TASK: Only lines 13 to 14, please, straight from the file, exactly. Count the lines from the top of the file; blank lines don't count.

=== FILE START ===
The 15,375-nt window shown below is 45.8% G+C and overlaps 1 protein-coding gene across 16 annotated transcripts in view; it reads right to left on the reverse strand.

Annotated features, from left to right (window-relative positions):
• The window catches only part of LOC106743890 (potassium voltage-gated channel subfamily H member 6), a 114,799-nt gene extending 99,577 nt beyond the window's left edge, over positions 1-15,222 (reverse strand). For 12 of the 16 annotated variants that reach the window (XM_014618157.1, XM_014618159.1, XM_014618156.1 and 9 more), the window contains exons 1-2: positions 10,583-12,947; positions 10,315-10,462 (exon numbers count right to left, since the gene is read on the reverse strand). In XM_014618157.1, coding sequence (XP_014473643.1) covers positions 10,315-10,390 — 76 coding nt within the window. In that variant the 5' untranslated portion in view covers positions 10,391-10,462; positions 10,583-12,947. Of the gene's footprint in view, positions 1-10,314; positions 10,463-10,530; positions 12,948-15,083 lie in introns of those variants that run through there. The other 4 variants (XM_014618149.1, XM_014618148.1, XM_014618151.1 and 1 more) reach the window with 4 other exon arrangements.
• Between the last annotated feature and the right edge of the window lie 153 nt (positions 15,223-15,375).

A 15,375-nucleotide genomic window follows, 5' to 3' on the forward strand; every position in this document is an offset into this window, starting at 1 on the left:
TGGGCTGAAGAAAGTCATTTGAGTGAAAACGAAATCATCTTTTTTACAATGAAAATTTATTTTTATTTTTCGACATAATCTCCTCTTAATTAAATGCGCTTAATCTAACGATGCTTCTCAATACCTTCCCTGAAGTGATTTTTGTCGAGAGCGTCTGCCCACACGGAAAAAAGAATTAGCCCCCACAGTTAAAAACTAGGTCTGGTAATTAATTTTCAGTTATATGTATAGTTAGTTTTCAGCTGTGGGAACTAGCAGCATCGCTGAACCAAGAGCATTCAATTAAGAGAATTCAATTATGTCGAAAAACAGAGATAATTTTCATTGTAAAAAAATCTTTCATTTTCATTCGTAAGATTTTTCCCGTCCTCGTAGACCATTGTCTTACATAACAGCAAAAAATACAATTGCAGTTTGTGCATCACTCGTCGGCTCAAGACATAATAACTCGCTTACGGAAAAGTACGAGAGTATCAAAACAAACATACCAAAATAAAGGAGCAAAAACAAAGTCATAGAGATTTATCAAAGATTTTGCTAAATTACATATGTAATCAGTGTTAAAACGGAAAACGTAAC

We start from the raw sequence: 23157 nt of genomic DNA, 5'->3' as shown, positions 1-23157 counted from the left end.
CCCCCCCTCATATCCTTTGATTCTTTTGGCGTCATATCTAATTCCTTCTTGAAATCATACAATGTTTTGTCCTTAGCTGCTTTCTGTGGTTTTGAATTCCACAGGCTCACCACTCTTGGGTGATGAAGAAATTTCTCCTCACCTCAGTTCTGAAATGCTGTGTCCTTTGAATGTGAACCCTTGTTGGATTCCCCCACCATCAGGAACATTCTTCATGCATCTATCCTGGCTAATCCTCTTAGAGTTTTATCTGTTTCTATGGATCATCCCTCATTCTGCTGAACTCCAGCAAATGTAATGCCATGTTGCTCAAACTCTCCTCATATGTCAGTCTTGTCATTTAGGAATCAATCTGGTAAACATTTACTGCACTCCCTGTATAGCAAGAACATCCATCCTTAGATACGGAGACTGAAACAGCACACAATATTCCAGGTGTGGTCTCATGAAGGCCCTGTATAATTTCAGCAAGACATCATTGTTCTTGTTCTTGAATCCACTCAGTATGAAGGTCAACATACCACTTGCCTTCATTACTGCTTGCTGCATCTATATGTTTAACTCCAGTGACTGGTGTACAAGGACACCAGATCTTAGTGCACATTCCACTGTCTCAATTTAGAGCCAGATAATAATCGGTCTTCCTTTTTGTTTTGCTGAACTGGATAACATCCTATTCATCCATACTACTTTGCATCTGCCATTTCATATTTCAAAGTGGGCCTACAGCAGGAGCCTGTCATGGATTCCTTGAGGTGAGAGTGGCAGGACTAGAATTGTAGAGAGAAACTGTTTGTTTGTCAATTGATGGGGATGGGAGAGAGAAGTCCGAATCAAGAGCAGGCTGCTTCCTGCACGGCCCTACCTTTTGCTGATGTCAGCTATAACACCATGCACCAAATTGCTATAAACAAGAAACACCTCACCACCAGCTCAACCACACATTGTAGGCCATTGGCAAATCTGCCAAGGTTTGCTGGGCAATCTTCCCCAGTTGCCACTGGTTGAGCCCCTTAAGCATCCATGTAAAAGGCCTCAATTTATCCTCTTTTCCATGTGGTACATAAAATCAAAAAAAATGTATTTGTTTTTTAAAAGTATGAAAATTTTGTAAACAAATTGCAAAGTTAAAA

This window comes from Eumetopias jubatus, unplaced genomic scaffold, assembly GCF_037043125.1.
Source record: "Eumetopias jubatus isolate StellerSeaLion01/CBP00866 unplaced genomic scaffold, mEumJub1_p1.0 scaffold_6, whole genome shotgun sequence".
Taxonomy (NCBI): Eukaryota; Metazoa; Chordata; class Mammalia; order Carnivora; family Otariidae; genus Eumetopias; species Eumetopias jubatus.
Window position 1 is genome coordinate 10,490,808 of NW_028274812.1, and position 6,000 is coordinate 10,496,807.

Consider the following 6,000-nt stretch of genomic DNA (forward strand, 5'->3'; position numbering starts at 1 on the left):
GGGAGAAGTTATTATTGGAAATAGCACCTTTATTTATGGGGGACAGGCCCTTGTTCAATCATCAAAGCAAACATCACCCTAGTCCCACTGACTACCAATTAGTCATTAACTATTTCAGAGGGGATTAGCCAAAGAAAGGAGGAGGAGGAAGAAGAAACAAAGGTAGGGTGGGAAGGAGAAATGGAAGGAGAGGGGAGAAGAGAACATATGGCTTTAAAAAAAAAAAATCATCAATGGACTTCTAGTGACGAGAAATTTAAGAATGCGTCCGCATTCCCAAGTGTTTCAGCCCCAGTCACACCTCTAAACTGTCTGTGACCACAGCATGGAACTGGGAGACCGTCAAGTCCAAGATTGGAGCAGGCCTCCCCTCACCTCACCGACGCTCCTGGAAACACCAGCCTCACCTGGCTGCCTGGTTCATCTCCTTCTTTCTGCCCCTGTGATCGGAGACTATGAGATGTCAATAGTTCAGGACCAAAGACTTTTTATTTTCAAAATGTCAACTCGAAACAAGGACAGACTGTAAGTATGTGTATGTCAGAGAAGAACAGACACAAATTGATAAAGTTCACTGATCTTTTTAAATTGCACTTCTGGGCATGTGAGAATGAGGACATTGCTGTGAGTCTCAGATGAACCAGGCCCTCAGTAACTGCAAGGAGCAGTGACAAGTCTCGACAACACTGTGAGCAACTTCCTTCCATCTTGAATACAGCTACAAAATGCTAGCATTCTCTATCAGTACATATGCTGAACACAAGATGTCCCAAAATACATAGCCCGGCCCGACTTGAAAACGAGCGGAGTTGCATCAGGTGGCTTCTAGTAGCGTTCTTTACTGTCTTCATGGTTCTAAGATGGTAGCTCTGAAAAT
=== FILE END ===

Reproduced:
Consider the following 6,000-nt stretch of genomic DNA (forward strand, 5'->3'; position numbering starts at 1 on the left):
GGGAGAAGTTATTATTGGAAATAGCACCTTTATTTATGGGGGACAGGCCCTTGTTCAATCATCAAAGCAAACATCACCCTAGTCCCACTGACTACCAATTAGTCATTAACTATTTCAGAGGGGATTAGCCAAAGAAAGGAGGAGGAGGAAGAAGAAACAAAGGTAGGGTGGGAAGGAGAAATGGAAGGAGAGGGGAGAAGAGAACATATGGCTTTAAAAAAAAAAAATCATCAATGGACTTCTAGTGACGAGAAATTTAAGAATGCGTCCGCATTCCCAAGTGTTTCAGCCCCAGTCACACCTCTAAACTGTCTGTGACCACAGCATGGAACTGGGAGACCGTCAAGTCCAAGATTGGAGCAGGCCTCCCCTCACCTCACCGACGCTCCTGGAAACACCAGCCTCACCTGGCTGCCTGGTTCATCTCCTTCTTTCTGCCCCTGTGATCGGAGACTATGAGATGTCAATAGTTCAGGACCAAAGACTTTTTATTTTCAAAATGTCAACTCGAAACAAGGACAGACTGTAAGTATGTGTATGTCAGAGAAGAACAGACACAAATTGATAAAGTTCACTGATCTTTTTAAATTGCACTTCTGGGCATGTGAGAATGAGGACATTGCTGTGAGTCTCAGATGAACCAGGCCCTCAGTAACTGCAAGGAGCAGTGACAAGTCTCGACAACACTGTGAGCAACTTCCTTCCATCTTGAATACAGCTACAAAATGCTAGCATTCTCTATCAGTACATATGCTGAACACAAGATGTCCCAAAATACATAGCCCGGCCCGACTTGAAAACGAGCGGAGTTGCATCAGGTGGCTTCTAGTAGCGTTCTTTACTGTCTTCATGGTTCTAAGATGGTAGCTCTGAAAAT